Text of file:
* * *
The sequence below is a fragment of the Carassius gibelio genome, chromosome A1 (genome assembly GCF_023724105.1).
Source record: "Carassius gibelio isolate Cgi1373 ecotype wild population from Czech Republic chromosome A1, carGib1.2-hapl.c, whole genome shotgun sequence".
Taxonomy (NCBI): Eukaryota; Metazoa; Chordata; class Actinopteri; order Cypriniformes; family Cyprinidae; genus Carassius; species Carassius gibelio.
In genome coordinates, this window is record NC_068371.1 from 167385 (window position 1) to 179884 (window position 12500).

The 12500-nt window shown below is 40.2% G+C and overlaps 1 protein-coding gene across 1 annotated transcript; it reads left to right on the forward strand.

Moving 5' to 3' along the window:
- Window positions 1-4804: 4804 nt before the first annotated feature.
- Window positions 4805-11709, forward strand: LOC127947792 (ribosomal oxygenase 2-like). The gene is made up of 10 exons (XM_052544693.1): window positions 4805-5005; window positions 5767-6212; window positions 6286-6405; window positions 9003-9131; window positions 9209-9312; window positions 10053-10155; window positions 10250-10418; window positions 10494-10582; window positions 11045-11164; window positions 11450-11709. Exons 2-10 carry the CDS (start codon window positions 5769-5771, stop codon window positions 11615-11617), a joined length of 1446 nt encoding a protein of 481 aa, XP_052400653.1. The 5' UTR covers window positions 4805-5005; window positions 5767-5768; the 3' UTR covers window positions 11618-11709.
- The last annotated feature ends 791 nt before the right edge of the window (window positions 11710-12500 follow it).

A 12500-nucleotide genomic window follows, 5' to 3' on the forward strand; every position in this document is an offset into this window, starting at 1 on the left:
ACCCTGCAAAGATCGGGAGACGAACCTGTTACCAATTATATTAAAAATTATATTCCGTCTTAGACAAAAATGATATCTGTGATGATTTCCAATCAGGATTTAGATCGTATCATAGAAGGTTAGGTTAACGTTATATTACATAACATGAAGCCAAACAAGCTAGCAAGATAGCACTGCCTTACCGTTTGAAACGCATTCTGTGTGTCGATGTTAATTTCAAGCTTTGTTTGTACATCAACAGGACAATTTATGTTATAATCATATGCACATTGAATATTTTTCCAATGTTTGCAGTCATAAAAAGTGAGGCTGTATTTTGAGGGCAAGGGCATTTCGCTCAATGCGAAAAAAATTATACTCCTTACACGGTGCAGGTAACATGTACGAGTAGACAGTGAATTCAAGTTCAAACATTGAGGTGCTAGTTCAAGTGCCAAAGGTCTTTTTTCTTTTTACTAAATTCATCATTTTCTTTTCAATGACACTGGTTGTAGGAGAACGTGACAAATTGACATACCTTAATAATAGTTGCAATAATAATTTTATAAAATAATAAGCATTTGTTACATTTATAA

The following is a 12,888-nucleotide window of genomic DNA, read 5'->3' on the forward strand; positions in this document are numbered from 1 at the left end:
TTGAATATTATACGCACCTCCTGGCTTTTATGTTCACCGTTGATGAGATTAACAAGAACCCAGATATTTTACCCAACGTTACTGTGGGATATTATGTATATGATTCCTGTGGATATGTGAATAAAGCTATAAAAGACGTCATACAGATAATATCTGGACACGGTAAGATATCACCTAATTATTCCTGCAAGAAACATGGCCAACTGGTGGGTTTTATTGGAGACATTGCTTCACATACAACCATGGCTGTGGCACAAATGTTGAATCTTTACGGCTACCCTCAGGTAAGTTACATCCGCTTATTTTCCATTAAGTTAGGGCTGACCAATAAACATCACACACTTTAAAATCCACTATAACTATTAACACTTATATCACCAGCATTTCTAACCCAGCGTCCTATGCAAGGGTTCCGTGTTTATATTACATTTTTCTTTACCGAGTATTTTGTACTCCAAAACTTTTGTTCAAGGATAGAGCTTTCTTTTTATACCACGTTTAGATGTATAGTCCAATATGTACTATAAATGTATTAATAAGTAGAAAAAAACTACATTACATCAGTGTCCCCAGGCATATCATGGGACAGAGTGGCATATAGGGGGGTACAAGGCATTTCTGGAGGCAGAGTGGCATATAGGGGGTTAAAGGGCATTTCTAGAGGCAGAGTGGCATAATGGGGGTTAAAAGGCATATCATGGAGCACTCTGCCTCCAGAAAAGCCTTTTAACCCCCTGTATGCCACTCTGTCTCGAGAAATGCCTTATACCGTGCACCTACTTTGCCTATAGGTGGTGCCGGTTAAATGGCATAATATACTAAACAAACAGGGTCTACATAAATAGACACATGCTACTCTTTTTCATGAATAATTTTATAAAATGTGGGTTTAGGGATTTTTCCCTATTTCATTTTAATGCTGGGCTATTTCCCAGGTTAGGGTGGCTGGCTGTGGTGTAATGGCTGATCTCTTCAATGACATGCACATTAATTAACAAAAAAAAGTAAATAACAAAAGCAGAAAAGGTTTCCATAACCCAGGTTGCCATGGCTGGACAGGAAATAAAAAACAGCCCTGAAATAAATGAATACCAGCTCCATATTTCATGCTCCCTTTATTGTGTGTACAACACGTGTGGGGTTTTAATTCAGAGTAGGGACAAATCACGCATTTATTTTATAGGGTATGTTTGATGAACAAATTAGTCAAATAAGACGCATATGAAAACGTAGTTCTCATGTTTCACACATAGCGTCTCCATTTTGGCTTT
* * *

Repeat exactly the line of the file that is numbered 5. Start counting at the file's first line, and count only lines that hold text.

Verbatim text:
The 12500-nt window shown below is 40.2% G+C and overlaps 1 protein-coding gene across 1 annotated transcript; it reads left to right on the forward strand.